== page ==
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Manhunt movie review & film summary (2024)

From the first episode of “Manhunt” it’s apparent that there’s a spark missing. Characters drone on, the lighting is quite bleak and it’s not until the actual assassination that the promise of a “conspiracy thriller” feels real. Our gaze lays on Abraham Lincoln (Hamish Linklater) and his wife Mary Todd Lincoln (Lili Taylor) at the political satire Our American Cousin. Slowly, the curtains of the theater box pull back, and John Wilkes Booth (Anthony Boyle) is revealed behind him, cloaked in darkness like Billy from “Black Christmas.” It’s a staggering shot, and what follows after Lincoln is initially shot is a cacophony of limbs wrestling, noise and a tense score. It’s a welcomed switch from the languid pace this episode takes, but it is also unfortunately unlike anything else in the series.

There’s a foreboding dread that continues on into the series’ second episode, but, by its third, this dread has quickly diminished. It’s a shame too, as the first two episodes directed by Carl Franklin are quite intriguing. For a story like this, there needs to be stakes, otherwise it feels like we’re watching a history book in motion. “Manhunt” would have benefited from being set during the weeks leading up to Lincoln’s assassination, with the back half of the episodes showcasing Stanton’s hunt for his killer. Instead, the assassination takes place in the first episode, and all scenes leading up to it exist in fragmented flashbacks. It’s a shame, because these scenes lay an important foundation to Lincoln’s death, and their existence almost feels like an afterthought. In turn, the chase to find Booth doesn’t happen quick enough. What could have been an engaging thriller feels like a drama trying to reel viewers in by the promise of this chase, when in reality it doesn’t happen until the series is almost over.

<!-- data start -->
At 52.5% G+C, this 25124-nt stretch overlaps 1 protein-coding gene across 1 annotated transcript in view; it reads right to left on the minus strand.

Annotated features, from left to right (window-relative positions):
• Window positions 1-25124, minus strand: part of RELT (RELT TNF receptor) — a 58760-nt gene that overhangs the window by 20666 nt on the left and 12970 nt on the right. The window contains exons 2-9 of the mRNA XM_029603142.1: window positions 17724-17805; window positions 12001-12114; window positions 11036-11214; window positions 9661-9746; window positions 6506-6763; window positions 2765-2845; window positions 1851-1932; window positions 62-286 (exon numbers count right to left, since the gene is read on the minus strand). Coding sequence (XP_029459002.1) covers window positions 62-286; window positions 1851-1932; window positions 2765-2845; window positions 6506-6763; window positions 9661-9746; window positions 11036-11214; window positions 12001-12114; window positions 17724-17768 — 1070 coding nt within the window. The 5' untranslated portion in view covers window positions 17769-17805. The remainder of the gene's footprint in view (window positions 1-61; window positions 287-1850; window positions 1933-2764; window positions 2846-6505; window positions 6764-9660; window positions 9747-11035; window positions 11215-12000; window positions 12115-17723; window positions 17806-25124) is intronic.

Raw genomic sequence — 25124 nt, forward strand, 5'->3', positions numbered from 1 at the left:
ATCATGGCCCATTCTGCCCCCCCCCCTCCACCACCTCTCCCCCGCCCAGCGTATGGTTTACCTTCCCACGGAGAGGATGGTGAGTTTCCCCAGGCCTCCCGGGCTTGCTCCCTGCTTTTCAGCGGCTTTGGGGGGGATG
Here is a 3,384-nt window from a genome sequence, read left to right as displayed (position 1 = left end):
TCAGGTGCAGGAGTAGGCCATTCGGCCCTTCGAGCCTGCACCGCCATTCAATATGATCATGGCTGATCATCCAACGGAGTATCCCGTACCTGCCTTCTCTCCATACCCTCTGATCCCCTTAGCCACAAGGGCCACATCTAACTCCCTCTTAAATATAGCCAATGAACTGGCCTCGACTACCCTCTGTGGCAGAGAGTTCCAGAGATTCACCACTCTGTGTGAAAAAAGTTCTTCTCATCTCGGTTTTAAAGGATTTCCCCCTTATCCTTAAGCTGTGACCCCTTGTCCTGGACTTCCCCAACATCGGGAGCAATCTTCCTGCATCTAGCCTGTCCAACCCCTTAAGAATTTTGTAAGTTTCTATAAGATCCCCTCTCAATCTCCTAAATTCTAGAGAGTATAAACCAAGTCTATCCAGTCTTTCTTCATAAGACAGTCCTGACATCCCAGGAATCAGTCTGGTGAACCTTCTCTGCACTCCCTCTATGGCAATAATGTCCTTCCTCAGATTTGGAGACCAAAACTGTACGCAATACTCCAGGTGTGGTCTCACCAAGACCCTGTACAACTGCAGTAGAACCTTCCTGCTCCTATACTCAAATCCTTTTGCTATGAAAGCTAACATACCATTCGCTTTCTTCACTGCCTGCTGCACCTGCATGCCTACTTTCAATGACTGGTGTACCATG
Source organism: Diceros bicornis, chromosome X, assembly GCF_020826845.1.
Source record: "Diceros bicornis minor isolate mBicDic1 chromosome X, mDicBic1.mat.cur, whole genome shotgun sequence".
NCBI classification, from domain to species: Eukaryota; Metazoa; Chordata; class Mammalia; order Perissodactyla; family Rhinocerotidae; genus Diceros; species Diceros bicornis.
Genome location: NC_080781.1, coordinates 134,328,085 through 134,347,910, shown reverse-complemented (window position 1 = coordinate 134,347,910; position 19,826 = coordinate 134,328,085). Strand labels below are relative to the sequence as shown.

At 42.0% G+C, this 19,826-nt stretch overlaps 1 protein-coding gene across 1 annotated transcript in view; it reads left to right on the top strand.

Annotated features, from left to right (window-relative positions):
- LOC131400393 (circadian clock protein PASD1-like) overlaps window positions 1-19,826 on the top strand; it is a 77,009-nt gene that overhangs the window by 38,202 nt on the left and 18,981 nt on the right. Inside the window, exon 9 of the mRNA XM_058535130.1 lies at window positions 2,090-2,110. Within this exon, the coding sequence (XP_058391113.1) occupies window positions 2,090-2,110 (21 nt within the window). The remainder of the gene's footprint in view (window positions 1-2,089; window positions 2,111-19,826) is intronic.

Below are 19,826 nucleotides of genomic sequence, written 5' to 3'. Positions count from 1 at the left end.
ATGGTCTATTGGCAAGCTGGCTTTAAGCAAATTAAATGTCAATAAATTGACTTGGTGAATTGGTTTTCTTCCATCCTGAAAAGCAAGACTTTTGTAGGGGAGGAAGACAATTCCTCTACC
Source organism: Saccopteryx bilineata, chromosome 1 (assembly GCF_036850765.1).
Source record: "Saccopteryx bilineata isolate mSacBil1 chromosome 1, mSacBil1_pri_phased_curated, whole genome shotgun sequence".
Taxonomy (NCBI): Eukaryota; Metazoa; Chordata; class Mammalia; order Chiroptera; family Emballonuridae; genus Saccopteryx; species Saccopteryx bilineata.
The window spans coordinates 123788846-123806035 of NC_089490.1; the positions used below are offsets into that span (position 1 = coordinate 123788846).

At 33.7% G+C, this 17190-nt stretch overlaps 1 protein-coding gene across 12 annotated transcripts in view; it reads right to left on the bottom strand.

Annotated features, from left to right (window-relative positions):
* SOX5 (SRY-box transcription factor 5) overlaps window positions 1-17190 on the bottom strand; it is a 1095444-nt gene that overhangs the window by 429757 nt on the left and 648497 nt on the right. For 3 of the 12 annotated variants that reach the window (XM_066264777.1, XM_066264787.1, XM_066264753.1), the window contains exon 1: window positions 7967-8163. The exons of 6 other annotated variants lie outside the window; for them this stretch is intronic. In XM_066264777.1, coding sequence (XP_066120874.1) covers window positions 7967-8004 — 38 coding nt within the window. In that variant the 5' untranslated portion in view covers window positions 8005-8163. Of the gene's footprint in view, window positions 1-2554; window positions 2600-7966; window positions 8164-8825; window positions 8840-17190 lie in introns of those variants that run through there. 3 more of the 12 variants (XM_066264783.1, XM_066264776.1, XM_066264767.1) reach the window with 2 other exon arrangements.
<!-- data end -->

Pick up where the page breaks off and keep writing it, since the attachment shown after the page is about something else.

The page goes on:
On a performance level, Tobias Menzies is quite good as Edwin Stanton, and his scenes with Hamish Linklater as Abraham Lincoln are one of the only things tethering the show to greatness as it treks along. Watching them makes it feel like maybe you’re watching something worthwhile, but again, when they aren’t on screen it’s impossible to not feel like Linklater especially is wasted on a role that after the first episode is relegated to flashbacks. 

One of the show’s highlights is the inclusion of Mary Simms (Lovie Simone), a Black woman trying to gain her freedom amidst Lincoln’s death and the impending revival of the Confederate cause. Simone is ecstatic to watch–whenever she gets screen time that is–and it’s impossible not to miss her when she isn’t on screen. She plays Mary with a resolve and passion that feels unlike any other performance in the show, harnessing her character’s stifled anger with a reverence some of her castmates seem incapable of. It’s performances like Simone’s and Menzies’ that really make you wonder why their talents are being wasted on a show so incredibly dull. 

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